My introduction to Vermont’s Champlain Valley wine region started in the most fascinating spot, with Ethan Joseph’s project, Iapetus, made with Shelburne Vineyard fruit.
Yes, the wine is interesting. To start, Joseph’s Tectonic (the wine I tried) is made from 100% La Crescent. Never heard of it? It’s a cold-hardy hybrid developed by the University of Minnesota that Joseph ferments on its skins, giving the wine a pale coral shade, a white wine made like a red wine. But don’t let unfamiliarity keep you from getting to know Vermont wines.
Joseph is self-trained, a natural resources guy with an identity somewhere between a well-educated gardener and a curious geologist. He named his wine project after an ancient sea that once covered the Champlain Valley and his practice seems to be centered on wine as a conductor, wine as admission onto the earth on which our food system survives. If conveying the terroir of Champlain Valley is Joesph’s goal, what is there to convey? What’s the story in Vermont’s Champlain Valley?
Early days match most of early Eastern American wine history. Wild grapes grew, people attempted to mimic European wines, influence bounced around from British to French and finally, the local growers began to come into their own. This happened in the 1970’s, with progress really heating up in the 1990’s when the potential for hybrids was realized. Besides La Cresent, the playbook includes varieties such as Frontenac, Cayuga, Marquette, Louise Swenson, L’Acadie Blanc and others.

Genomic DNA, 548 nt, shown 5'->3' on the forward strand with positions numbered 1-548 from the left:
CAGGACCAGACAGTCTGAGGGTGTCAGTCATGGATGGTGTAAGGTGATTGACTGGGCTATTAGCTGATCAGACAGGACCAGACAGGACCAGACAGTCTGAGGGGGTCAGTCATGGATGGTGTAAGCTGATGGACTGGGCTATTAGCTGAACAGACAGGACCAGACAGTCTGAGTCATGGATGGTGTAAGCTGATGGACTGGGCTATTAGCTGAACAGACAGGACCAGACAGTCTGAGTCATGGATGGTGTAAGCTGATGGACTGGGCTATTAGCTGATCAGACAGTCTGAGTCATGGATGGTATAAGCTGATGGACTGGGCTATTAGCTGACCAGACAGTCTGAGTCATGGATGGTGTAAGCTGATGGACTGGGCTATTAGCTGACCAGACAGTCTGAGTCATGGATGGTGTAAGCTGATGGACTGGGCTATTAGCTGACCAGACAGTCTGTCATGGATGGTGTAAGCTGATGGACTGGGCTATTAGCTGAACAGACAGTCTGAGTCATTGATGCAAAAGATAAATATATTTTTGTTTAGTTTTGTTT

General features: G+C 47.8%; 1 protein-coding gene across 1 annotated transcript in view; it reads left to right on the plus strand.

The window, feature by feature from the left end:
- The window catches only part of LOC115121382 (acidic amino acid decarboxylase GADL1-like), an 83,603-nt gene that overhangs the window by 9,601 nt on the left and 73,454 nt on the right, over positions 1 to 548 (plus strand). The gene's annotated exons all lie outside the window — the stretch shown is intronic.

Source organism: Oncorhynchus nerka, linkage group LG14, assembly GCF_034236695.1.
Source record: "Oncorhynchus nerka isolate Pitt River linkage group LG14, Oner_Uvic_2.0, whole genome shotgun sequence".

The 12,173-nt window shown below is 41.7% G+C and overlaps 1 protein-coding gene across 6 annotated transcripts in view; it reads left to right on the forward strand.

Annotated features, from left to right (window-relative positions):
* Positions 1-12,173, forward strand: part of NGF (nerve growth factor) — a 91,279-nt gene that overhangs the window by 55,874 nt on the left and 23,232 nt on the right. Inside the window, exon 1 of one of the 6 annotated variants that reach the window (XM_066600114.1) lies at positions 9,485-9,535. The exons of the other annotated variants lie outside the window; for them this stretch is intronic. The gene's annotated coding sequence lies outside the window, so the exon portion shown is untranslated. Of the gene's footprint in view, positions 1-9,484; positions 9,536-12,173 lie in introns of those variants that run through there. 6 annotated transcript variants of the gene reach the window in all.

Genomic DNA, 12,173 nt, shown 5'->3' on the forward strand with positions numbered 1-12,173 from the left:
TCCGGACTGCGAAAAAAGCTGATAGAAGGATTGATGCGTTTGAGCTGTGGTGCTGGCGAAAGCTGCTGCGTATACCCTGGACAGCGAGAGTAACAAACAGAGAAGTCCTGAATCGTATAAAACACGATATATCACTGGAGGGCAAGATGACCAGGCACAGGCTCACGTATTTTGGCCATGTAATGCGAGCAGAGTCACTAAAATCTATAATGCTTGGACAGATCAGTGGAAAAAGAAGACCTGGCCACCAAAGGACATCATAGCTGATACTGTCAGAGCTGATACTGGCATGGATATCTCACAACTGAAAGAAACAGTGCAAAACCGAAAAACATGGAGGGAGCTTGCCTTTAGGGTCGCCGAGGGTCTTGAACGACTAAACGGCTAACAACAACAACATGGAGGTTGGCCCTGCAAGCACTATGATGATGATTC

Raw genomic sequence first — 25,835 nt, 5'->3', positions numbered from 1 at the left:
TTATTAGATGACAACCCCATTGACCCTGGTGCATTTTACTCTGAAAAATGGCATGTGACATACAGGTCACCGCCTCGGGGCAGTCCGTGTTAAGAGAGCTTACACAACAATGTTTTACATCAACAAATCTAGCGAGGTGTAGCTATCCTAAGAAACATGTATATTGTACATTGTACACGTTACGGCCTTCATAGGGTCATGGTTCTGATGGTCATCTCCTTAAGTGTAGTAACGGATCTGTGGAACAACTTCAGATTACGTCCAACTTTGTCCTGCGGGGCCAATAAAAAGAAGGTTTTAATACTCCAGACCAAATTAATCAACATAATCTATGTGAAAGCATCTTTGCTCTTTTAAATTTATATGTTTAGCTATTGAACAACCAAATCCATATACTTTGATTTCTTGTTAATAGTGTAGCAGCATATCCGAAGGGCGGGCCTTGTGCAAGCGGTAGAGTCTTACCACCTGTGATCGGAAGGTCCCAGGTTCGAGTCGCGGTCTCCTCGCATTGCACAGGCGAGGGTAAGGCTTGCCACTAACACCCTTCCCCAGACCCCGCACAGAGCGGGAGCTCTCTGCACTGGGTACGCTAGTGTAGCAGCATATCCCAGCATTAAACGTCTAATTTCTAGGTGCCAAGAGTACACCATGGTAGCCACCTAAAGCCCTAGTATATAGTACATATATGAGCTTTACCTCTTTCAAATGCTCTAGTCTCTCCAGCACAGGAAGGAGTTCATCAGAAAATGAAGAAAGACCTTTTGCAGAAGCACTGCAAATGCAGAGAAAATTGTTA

The Champlain Valley Wine Trail, where Shelburne Vineyard is located, crosses the border into Canada, including 22 vineyards in Quebec’s Brome-Missisquoi wine route, a bastion for creative minds and sustainable winemaking. Fold in a handful of wineries on New York’s Adirondack Coast wine trail and combine them with the Vermont wineries and you have an interstate, international wine trail, one that dutifully includes a warning about the limits on wine carried over the border.
In this region, one hears less about warm days and cool nights, the diurnal shifts that are typically the stuff of wine country dreams. In Vermont, credit is handed out to agricultural know-how applied in several directions starting with the grape growers and extending to the University of Minnesota grape breeding program. This enables growers to achieve a drilled-down authenticity. “We aim to craft our product and farm in a way that acknowledges the broad history written into the earth from which we work,” said Ethan Joespeh in a Tweet when asked about name Iapetus (pronounced ī-ˈa-pə-təs) and the region’s bedrock of an ancient, long-gone ocean.
When offered the right support, northern soil can produce an unexpected range. According to the Vermont Grape and Wine Council, the cold-hardy vineyard will survive to “minus 25, minus 35, some even to minus 40 degrees F,” thanks to the hybrid varieties that thrive there. Ecosystems, natural methods, biodynamics and organics all have front-and-center place in the Champlain Valley wine conversation, one that includes a solution-centered approach to making the best wines to reflect the unique local environment.
Joseph, for one, doesn’t want the story of Champlain Valley wines in specific, or Vermont wines in general, to be all about the use of hybrids, however: “We feel the conversation is more about the wine itself than the variety(ies) that comprise it,” says Joseph. “Our goal is to broaden the dialogue beyond the traditionalism that comes with vinifera varieties to one about the wine itself.”